I was only joking… Hitting the right note when it comes to banter
A ‘term of endearment’ suggests affection, but such expressions may result in individuals feeling harassed or discriminated against.
And that’s important to consider when you see how workplace banter is driving a surge in claims against employers: analysis identified a 45 per cent rise in such claims between 2020 and 2021.
These claims are under the Equality Act 2010 which protects people from discrimination, harassment and victimisation related to one of several protected characteristics. These are age, disability, gender reassignment, marriage and civil partnership, pregnancy and maternity, race, religion or belief, sex and sexual orientation.
For banter to be unlawful, its purpose or effect must violate a person’s dignity, or create an intimidating, hostile, degrading, humiliating or offensive environment.
This is where employers need to be taking temperature checks on the underlying culture if they wish to avoid problems arising. Employees might think it’s all just part of a jokey environment, but their comments may constitute bullying or harassment if someone is subjected to discriminatory jokes, and this can be hot territory when it comes to age, gender, sexual identity, race and nationality.
Examples from recent claims demonstrate this, first of all in relation to age, whether young or old. One 69-year-old plumber was known as ‘half-dead Dave’ by colleagues and won £25,000 in damages for age-related discrimination. A similar award was made to a woman whose boss humiliated her in front of colleagues and customers by calling her a ‘dinosaur’ because she was going through the menopause.
At the other end of the age banter scale, Frances Fricker, a woman in her 30s, won her claim of sexual harassment after her boss referred to her as ‘good girl’, even after she objected, and harassed her to change her profile images on social media saying she looked fat. As the tribunal judge said: “Some phrases, whilst not regarded as taboo, are generally regarded as inappropriate in the workplace. Referring to a woman in her late-30s with a school-age child as a girl is demeaning.”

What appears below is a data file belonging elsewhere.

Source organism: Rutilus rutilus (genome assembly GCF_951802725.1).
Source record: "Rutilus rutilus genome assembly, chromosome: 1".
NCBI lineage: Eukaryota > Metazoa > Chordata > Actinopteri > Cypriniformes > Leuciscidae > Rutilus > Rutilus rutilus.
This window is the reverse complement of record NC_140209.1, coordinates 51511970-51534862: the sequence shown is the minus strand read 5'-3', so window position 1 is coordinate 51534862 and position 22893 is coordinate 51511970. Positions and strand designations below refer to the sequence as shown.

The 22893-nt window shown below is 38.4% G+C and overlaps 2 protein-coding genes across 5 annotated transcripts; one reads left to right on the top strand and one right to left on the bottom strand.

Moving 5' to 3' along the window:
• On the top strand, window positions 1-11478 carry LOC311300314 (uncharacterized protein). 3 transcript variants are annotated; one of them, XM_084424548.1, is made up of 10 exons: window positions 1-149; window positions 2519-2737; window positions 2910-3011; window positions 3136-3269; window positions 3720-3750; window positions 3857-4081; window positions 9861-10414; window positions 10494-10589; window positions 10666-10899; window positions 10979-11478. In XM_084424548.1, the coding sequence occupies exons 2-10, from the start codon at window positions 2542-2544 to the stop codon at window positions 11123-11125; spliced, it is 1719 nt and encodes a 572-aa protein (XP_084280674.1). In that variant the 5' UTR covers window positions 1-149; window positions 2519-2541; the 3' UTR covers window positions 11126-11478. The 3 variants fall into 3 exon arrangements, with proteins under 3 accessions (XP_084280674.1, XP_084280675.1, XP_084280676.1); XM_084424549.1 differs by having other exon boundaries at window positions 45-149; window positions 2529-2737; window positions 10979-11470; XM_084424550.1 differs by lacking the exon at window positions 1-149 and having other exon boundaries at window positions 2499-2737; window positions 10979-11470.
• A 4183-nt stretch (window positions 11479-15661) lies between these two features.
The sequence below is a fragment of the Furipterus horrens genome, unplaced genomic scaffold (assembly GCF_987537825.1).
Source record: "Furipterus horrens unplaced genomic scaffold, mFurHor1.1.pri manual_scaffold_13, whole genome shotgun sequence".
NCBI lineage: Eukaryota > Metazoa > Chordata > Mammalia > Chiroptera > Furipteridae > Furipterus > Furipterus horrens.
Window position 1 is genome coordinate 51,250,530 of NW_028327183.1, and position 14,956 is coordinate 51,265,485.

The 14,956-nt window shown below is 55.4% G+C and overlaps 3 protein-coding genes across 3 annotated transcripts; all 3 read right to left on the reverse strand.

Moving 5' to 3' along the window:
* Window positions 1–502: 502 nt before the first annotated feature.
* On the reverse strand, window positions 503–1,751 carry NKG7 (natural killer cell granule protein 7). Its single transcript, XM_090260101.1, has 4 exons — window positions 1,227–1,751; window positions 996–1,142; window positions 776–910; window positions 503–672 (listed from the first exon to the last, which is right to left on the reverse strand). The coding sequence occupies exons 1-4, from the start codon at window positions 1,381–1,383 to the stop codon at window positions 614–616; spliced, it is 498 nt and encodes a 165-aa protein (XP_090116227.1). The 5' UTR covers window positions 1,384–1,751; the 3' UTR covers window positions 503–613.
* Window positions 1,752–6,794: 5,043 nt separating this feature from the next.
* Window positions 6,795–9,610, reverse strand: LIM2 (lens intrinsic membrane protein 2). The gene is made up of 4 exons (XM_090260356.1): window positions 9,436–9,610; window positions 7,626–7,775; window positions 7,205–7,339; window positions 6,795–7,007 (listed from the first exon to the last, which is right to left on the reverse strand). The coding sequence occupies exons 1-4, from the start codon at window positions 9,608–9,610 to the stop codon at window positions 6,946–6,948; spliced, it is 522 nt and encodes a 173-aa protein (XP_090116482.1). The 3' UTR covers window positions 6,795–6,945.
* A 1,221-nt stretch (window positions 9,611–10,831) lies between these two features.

And, as the judge went on to say: “Language evolves over time. Words and phrases that might once have seemed harmless are now regarded as racial, homophobic and sexist slurs.”
This is reflected in a claim for racial harassment which was upheld after an employee of Indian origin was called a ‘cheeky monkey’, although the tribunal accepted this could in other circumstances have been considered innocent banter.
Outcomes such as this demonstrate how hard it can be to police colleague interactions as an employer. Comments may rely on context, and there is often a fine line between what may be considered harmless banter and what may amount to unlawful discrimination or harassment under the Equality Act.
But defending cases for unlawful discrimination and harassment is expensive and time-consuming and with no limit on the amount that can be awarded, it’s important that employers try to mitigate the risk, with appropriate policies and regular diversity and equality training for staff. A clear path for staff to raise concerns is also important, and when such concerns are raised, action must be clear and purposeful. Also to bear in mind is that it may not be the member of staff who complains, but a colleague who is unwilling to stand by and allow name-calling or bullying to take place.
Esther Marshall, specialist in employment law, said:
“Managing relations in the workplace can be the most difficult part of being an employer. What is a harmless joke to one can be offensive or degrading to another. Employers should consider equality and diversity training for all staff, and should deal with all allegations of bullying and harassment thoroughly and without delay. Making sure your equality and diversity policy is up to date is also key. At Mullis & Peake our specialist employment team can guide you through this rapidly changing environment.”